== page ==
Author Lisa Zamosky has written and posted a related article on WebMD (http://www.webmd.com/parenting/features/being-good-mom#1) titled, “Relax, You’re Being a Good Mom.” There are a few key points worth highlighting for consideration- not just for Mother’s Day but throughout the year. The following points are adapted from her article.
Screen the parenting spectator comments. As in most sports events, when it comes to the parenting game there are cheerleaders and there are hecklers more than happy to share their thoughts and insights about your skills. Whether it is an intentional direct comment, something posted on Facebook® or an off-hand comment made by a thoughtless person, some feel free- even obligated- to chastise others. It is best to keep in mind that parenting is not a competition and we should avoid taking ourselves and others a bit too seriously.
Not even so-called parenting “experts” know everything. There is a plethora of sociologists, psychologists, teachers and pediatricians that we look to for advice and counsel about parenting. So what if instead of serving whole grain and natural foods, you actually feed your children macaroni and cheese? What if you actually raise your voice to your children or, heaven forbid, spank your child?
Sometimes, being “armed” with too much expert information can “lead you into the trap of believing that there is one right way to do things and that if you’re not doing it that one way your kids will suffer- [this is] a perfect recipe for mother’s guilt.” In real life, stress and frustration happen. Thank goodness children are resilient and when they are confident in your love for them, they can bounce back from those less than stellar parenting moments.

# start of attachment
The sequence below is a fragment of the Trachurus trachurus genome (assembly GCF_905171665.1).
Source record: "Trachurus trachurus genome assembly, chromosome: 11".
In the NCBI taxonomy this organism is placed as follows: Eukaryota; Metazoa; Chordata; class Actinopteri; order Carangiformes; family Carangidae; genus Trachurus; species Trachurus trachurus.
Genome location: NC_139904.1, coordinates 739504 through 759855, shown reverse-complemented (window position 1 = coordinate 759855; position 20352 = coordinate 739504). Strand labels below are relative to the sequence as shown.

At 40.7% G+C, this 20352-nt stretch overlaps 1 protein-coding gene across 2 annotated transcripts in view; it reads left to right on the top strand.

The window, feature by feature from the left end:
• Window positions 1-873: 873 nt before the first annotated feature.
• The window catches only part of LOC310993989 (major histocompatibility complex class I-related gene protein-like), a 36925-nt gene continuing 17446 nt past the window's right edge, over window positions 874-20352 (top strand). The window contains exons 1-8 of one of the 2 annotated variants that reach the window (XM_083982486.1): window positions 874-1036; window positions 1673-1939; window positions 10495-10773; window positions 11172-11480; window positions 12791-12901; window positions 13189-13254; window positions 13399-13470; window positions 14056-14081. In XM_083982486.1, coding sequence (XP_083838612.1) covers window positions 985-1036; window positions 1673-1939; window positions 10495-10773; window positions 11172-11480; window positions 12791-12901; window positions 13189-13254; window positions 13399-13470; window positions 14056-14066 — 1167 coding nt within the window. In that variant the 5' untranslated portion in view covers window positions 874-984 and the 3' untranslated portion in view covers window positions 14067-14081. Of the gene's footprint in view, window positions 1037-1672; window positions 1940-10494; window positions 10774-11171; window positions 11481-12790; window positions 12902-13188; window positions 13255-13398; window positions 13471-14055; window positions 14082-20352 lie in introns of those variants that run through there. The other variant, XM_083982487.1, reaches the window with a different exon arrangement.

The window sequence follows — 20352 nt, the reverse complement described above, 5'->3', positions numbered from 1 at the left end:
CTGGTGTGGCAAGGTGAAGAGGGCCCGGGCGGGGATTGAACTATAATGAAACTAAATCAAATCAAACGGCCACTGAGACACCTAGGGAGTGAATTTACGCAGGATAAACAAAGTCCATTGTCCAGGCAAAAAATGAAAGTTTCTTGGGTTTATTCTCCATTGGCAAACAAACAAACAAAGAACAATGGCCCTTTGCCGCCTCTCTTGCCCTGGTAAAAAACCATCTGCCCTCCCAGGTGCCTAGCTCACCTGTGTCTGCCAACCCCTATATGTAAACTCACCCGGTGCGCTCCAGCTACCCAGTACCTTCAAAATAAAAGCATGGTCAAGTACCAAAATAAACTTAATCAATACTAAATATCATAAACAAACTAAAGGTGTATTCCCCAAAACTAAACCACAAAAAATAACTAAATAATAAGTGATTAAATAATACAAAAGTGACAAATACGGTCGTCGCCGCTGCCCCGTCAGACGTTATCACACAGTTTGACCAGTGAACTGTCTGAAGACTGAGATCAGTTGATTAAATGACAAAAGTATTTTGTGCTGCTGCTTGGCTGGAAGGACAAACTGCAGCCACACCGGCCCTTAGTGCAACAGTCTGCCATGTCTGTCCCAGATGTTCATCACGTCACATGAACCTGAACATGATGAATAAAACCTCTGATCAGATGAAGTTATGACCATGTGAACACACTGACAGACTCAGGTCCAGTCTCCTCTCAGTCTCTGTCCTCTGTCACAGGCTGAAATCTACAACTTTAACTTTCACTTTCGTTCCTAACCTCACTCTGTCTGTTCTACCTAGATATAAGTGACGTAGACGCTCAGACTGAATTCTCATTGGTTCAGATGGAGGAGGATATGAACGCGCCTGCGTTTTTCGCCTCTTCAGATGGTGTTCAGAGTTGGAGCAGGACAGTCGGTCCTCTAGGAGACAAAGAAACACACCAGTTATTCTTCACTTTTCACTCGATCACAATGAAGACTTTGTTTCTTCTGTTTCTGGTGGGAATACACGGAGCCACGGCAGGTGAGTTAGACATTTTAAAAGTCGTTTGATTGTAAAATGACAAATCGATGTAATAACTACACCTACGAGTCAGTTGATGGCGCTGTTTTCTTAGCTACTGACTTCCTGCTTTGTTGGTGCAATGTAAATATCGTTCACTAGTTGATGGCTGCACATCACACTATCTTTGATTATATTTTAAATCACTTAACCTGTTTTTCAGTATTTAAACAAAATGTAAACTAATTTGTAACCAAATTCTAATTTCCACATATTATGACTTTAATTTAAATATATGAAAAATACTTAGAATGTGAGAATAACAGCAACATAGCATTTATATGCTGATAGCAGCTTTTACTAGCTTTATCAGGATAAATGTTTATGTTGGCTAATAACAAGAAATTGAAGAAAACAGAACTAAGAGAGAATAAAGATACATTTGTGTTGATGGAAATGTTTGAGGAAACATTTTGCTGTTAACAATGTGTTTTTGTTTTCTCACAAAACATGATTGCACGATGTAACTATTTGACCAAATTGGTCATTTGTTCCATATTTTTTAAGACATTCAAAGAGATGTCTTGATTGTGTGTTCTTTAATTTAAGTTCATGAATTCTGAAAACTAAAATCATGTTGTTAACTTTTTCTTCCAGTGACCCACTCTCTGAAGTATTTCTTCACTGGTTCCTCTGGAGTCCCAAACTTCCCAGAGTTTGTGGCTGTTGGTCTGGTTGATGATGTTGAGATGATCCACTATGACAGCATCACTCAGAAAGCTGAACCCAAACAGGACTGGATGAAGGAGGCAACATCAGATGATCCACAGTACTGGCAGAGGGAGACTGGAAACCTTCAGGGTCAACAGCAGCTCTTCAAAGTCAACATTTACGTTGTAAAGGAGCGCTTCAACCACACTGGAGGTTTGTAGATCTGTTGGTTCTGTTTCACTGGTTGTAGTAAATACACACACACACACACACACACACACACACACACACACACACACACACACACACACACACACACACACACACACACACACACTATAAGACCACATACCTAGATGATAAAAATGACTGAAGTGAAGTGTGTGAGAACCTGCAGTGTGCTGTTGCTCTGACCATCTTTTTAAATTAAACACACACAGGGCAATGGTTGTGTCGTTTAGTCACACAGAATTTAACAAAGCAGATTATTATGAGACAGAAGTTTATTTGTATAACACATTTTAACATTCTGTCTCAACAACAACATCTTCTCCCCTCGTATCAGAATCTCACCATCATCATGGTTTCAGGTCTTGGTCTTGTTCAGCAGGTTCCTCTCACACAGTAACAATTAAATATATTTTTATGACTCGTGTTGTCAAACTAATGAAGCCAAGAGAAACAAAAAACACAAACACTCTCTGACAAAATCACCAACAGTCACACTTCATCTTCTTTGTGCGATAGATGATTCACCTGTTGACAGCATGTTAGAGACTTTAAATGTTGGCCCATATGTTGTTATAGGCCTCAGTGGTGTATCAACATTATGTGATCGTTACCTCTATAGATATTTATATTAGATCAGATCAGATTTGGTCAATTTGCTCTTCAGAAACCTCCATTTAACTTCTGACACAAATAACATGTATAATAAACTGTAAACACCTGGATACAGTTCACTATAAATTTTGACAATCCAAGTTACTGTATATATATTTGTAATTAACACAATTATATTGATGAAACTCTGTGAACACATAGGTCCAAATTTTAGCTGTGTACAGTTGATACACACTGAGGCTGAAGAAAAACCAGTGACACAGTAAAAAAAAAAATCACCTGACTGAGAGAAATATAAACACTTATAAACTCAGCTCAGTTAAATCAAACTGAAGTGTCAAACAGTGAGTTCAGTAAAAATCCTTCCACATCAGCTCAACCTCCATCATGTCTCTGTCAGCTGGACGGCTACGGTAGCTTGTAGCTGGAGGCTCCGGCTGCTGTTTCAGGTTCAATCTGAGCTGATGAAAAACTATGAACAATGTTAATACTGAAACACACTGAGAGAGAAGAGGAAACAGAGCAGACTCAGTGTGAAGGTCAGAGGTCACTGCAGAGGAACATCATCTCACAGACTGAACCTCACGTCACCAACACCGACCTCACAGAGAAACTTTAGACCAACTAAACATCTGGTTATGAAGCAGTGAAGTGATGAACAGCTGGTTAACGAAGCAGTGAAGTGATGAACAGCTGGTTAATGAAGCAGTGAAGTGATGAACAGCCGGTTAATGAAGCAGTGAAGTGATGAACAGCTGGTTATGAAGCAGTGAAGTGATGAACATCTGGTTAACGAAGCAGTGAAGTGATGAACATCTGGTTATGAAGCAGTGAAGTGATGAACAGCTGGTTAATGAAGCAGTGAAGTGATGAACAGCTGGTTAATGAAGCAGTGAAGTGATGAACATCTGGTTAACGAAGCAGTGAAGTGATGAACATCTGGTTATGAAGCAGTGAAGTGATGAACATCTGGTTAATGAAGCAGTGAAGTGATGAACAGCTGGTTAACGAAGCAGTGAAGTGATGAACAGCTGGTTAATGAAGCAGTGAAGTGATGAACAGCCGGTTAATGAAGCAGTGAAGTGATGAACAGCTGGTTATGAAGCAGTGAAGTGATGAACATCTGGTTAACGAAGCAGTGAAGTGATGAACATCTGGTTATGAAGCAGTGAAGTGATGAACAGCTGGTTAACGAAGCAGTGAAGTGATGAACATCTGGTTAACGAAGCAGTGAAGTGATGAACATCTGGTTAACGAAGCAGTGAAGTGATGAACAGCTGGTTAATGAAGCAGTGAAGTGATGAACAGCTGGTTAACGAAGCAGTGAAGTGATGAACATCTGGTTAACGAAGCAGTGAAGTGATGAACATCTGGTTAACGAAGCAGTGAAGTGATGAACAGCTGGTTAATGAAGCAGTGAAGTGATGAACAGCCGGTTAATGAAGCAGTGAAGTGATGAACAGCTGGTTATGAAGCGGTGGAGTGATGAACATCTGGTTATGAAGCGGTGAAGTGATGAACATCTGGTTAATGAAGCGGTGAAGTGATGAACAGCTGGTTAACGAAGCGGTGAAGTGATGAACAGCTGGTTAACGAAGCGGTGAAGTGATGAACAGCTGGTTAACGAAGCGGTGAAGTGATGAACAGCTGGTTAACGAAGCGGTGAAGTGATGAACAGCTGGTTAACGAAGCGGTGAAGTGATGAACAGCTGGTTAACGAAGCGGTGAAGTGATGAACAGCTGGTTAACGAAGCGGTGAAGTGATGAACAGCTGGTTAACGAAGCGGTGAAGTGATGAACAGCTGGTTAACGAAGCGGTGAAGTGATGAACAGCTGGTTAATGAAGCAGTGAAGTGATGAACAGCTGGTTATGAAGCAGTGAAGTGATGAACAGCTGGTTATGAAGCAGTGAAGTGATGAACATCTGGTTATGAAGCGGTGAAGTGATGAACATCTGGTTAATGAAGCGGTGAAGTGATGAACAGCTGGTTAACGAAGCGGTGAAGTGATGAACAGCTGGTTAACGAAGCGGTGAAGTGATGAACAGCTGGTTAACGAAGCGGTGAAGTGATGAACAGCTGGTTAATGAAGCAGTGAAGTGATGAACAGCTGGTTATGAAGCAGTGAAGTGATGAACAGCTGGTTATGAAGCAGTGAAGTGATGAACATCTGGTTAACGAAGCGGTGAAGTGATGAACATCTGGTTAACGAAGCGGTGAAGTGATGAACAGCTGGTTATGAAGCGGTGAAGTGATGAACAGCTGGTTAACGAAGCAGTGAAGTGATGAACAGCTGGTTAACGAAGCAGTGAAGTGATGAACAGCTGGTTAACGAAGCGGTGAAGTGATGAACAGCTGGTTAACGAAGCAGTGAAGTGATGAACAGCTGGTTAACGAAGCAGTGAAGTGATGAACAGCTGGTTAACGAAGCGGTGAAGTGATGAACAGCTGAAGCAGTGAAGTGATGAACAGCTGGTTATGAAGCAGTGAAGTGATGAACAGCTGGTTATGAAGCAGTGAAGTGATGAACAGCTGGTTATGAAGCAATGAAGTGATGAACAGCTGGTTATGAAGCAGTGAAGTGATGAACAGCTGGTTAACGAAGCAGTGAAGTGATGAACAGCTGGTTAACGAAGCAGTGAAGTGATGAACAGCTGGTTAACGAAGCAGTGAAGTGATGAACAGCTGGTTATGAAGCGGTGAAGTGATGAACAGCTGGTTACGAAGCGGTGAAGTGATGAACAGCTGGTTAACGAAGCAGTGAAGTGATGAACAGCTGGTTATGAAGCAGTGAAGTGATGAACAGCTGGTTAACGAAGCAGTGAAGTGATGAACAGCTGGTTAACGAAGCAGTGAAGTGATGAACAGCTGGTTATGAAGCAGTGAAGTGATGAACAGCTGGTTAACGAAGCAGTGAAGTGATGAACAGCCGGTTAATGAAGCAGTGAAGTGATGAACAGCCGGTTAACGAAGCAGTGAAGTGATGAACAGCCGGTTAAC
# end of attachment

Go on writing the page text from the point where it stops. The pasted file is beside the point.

Going with your gut, intuition, or inspiration. According to the WebMD article, once you’ve talked to your physician, read a few books and studied some other reliable sources of parenting information, it’s time to step away from the schooling and start trusting your internal mothering guide. “We joke that kids don’t come with directions, but they do in a sense. The directions are your values, and they are the basis on which all of your decisions are made.”
Silencing the critic. It’s still difficult not to compare your mothering techniques against those of another. Comments made can get under your skin and be difficult to simply ignore. So, if you feel strongly enough to return a comment made to you about your parenting style, a standard response is “Thanks for the input!” This is a polite response that avoids further discussion with so-called “know-it-alls”.
Remember parenting basics. Applying your family’s values and beliefs to your parenting style is good parenting. Negative self-talk can be damaging to both you and your children. If your children are happy, able to talk openly with you, share loving words and actions with you, consider yourself successful no matter what others may say.
Zamosky uses her own experiences as well as quotes shared by other mothers and authors to further illustrate and drive home her main points. Don’t let the opinions of others tarnish the accolades mothers and women, in general, deserve.
Kathleen Riggs is the Utah State University Extension Professor for Iron County. Questions or comments may be sent to firstname.lastname@example.org or call 435-586-8132.